Marathon has run-on effect
The introduction of The Duke of Edinburgh’s International Award into the Youth Unit at Christchurch Men’s Prison is paying dividends—not only for the young men themselves, but also for the wider community, after 25 youth from the Unit took part in a sponsored marathon that raised $400 for Te Whare Hauora (formerly Otautahi Women’s Refuge).
The marathon, which was run earlier this year around the inside perimeter of the prison, was the brainchild of the Joshua Foundation’s Chris Allan, who delivers the world’s leading youth achievement award ‘behind the wire’ in association with the Department of Corrections.
The young men who completed the marathon presented the $400 cheque to Te Whare Hauora this afternoon and Kaiwhakahaere Jynine says the money will be put to good use. “We’ll put it towards education for our rangatahi, youth who are working at making positive change for themselves, which will in turn benefit their local community.”
Women’s Refuge was chosen to receive the funds raised because, as Chris explains, “some of these guys have witnessed domestic violence against women in their own homes. It’s great for them to be able to give back to an organisation that may have helped their families in the past.”
The idea for the marathon was born from the Award requirement that participants take part in some form of physical recreation. “The Award challenges young people to get out of their comfort zones and learn a new skill, give service to their communities, take part in an adventure, and get physically active,” says Chris. “Running a marathon was a great way for them to build on the physical activity they were already doing in prison as part of their rehabilitation.”
The Award’s National Office in New Zealand sponsored each lap completed by the young men, while Corrections made the event happen, covering logistics like food and drink. “Fourteen prison staff—including social workers, Corrections Officers and psychologists—got out there and actually ran with the boys, which was pretty awesome,” says Chris.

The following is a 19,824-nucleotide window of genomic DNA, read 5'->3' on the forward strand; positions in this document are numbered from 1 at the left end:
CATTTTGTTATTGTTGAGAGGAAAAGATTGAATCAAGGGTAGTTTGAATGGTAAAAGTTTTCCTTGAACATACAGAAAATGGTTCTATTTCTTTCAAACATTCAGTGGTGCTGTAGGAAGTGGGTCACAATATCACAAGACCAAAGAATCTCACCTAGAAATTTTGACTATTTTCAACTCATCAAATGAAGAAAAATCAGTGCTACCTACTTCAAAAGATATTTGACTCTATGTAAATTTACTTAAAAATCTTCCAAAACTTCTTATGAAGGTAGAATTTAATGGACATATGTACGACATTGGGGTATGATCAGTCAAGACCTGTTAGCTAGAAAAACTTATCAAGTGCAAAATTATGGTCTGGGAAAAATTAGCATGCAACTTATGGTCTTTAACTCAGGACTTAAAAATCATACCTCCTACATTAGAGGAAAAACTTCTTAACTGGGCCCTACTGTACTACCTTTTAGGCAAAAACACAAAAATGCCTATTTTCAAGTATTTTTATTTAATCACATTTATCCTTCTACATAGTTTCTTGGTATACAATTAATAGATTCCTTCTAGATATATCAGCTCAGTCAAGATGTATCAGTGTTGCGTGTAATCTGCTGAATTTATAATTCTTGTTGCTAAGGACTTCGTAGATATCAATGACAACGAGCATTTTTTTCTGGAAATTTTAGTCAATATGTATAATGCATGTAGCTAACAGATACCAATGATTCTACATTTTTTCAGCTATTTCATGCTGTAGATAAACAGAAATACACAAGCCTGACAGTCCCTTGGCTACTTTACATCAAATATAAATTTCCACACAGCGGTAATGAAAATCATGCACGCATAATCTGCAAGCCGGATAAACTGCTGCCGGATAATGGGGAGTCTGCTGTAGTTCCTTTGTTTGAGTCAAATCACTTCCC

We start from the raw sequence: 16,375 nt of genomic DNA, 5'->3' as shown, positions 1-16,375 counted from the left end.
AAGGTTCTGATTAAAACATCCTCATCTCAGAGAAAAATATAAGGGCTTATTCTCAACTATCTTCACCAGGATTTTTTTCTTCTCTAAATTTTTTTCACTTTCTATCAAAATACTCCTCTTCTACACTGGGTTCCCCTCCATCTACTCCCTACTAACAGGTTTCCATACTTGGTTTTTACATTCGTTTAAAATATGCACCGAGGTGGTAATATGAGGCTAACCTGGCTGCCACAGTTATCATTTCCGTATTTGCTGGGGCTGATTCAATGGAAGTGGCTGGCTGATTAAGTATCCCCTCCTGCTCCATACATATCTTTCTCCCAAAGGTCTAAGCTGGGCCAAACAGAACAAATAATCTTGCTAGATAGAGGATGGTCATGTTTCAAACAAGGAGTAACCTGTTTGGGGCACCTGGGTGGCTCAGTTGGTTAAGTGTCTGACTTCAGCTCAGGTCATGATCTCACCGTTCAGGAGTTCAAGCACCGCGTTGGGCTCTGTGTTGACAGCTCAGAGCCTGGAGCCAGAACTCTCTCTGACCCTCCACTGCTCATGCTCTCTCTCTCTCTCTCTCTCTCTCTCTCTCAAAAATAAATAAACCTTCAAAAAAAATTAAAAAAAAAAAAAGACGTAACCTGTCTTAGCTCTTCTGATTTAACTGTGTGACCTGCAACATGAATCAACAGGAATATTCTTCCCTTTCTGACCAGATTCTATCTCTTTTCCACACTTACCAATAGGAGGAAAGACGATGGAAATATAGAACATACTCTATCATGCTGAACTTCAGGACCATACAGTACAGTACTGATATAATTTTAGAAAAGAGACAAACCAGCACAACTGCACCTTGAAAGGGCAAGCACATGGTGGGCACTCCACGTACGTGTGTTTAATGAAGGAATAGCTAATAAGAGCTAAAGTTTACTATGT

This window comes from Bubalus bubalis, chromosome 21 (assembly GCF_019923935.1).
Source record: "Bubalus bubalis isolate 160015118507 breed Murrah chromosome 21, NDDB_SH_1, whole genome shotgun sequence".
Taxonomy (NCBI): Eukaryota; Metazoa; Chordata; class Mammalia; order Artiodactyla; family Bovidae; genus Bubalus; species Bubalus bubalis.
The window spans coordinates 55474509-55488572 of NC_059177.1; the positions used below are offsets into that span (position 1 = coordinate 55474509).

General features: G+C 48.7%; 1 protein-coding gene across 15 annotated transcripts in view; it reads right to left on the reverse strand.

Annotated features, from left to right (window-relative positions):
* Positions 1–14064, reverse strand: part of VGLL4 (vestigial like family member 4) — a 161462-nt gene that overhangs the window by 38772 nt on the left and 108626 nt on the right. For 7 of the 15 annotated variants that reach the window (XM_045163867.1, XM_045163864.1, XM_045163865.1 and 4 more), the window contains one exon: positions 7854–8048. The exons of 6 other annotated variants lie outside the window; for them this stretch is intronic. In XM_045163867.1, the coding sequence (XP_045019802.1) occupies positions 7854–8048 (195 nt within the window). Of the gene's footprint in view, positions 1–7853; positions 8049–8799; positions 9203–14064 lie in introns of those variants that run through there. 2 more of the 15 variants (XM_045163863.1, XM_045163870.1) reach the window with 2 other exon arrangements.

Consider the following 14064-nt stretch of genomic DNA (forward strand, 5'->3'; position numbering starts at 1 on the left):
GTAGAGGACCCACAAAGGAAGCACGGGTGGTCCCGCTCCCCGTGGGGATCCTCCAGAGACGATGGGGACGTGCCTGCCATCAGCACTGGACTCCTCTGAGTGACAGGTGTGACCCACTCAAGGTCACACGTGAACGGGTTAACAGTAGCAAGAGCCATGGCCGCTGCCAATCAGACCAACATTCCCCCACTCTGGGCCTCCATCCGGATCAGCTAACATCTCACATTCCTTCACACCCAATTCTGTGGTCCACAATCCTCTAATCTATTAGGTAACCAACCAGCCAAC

There are three levels to the Award—Bronze, Silver and Gold. In the Youth Unit, a number of young men have either achieved, or are working towards, Bronze and Silver; one recently achieved Gold—the first ever behind the wire in New Zealand—which will be presented to him on 17 April this year.
“There’s still a misconception amongst some people that the Award is a bit ‘elitist’, and only for the wealthy—possibly because of its association with royalty,” says Karen Ross, National Director for the Award in New Zealand. “But the reality is that the Award is open to all young people aged 14-25—regardless of their gender, socio-economic background or ability. And what we’ve seen from delivering the programme to those who are disadvantaged in some way, such as prisoners and refugees, these young people are often the ones who will benefit most from the programme.”
Chris agrees, saying that the benefits from this experience went way beyond simply improving fitness.
“These boys learned how to set a challenging goal and then commit themselves to achieving it, training twice a week without fail while learning about nutrition and the right sort of foods to fuel the body,” he says. “They were genuinely elated by their accomplishments, and what that did for their self-worth and confidence was priceless.”
Ten prisoners ran a full marathon, 12 ran a half marathon, and three completed their personal best in terms of the number of laps they ran. “Those three at least doubled their previous efforts despite not quite managing a half marathon,” says Youth Unit Principal Corrections Officer, Gary Smallridge, who said it was his proudest day in 29 years working for Corrections.
Tom (not his real name) is one of the young prisoners who completed a full marathon. In prison for drug-related offending, he says the morning runs are helping him to get his life back on track.
When he first came to prison he could barely run 100 metres. By the time he competed in the marathon he was doing daily laps and ‘enjoying the natural adrenalin high’ he gets from physical exertion.
“It’s great to get up in the morning and do something physical,” he says. “It’s so much better than drugs and I am making my family proud of me again.”
Although only 13 of the 25 who took part in the marathon were in the process of achieving an Award level, Chris says that “everyone is now asking when the next Award intake is starting. It’s really inspired the whole Youth Unit to want to get involved in doing the Award.”
The Award is being delivered into Christchurch Men’s Prison Youth Unit thanks to the generous funding of Kiwi philanthropist Michael Friedlander.